New Zealand early history

It is estimated that the history of New Zealand as a nation dates back to around 1320-1350 CE, which is when the islands were discovered by the Polynesian peoples who decided to settle there. It was the Polynesians that developed the Maori culture in New Zealand. Dating the exact arrival of the Maori people is not easy as nothing connected to human activity has been found that predates the Mount Tarawera volcano eruption, which occurred around 1314 CE.

However, analysis of DNA shows that it is likely the Maori people arrived from East Polynesia and it is thought that this could have been part of an organised, mass migration. New Zealand was abundant in animal and plant life and provided to be an ideal home.

These early settlers survived by hunting the large game available on the islands, and by about 1500 CE some species became extinct as a result. This led the Maori people to give horticulture more importance, and where the land permitted, they grew plants such as taro and kumara, among others. In other areas they made the most of the native plants and other food sources such as fish.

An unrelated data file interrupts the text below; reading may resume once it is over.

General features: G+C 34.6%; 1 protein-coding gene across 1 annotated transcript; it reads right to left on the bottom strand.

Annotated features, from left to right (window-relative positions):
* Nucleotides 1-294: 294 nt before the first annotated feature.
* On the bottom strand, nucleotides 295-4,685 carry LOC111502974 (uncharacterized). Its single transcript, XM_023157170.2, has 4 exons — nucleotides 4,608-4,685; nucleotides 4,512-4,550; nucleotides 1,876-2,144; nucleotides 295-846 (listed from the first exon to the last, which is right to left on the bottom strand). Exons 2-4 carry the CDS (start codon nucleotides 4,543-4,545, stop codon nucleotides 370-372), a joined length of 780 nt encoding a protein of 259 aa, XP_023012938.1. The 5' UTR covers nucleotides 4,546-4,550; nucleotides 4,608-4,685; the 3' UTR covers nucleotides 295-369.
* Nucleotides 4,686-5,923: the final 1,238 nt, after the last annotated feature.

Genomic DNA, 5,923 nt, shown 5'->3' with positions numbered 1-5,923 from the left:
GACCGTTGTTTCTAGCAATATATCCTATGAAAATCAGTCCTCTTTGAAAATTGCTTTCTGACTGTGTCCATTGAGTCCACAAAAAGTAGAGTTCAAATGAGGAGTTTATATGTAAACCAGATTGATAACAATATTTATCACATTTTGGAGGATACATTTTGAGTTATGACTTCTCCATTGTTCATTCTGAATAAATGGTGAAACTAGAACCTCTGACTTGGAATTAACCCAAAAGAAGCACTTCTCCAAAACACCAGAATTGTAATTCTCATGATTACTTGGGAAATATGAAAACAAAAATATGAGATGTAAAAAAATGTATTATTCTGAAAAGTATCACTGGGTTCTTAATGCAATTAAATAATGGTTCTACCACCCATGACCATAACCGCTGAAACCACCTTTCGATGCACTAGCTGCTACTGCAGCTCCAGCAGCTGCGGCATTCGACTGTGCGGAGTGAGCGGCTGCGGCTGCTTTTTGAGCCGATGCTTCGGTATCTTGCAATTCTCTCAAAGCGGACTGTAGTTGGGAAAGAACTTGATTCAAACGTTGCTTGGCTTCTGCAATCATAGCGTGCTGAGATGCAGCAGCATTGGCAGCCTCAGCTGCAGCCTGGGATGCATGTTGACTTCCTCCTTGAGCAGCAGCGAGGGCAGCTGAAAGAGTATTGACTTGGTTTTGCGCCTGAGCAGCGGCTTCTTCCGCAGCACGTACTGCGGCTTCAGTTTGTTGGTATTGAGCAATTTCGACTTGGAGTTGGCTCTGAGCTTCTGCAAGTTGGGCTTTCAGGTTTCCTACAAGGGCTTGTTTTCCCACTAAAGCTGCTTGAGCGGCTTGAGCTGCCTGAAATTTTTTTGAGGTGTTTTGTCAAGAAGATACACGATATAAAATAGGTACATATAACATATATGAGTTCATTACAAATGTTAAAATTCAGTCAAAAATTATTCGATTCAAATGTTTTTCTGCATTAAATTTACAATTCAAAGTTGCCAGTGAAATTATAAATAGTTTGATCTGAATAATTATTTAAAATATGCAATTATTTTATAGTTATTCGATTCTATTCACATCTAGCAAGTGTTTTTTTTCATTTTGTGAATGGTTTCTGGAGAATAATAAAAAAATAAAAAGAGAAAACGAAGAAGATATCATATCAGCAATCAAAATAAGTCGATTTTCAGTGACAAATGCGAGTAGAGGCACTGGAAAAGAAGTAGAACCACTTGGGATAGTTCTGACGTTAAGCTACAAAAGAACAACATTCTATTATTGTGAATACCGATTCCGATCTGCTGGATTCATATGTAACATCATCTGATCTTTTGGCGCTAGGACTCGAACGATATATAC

Maori tribe structure

The Maori people developed their own system of leadership within their tribes. This is based on chieftainship and occasionally this was a hereditary responsibility passed down through families. Chiefs could be either male or female but there was an expectation that they would prove that they were able to lead others. If they didn’t, their leadership could be challenged and it was not uncommon for leadership of tribes to change as a result of a challenge.

The extended family was an integral part of the culture of the Maori. A Maori tribe would be constructed from several groups of families, known as ‘hapu’. The tribe was known as ‘iwi’. While the hapu would work together to trade or on other projects, it was not uncommon for them to experience conflict and disputes would frequently break out.

Maori history was rarely written down. It was preserved in oral form, with stories and songs. Experts in the tribes memorised long genealogies and were able to recite them going back hundreds of years. While some of their stories have been lost to the passage of time, there are still some Maori who are able to recite the histories.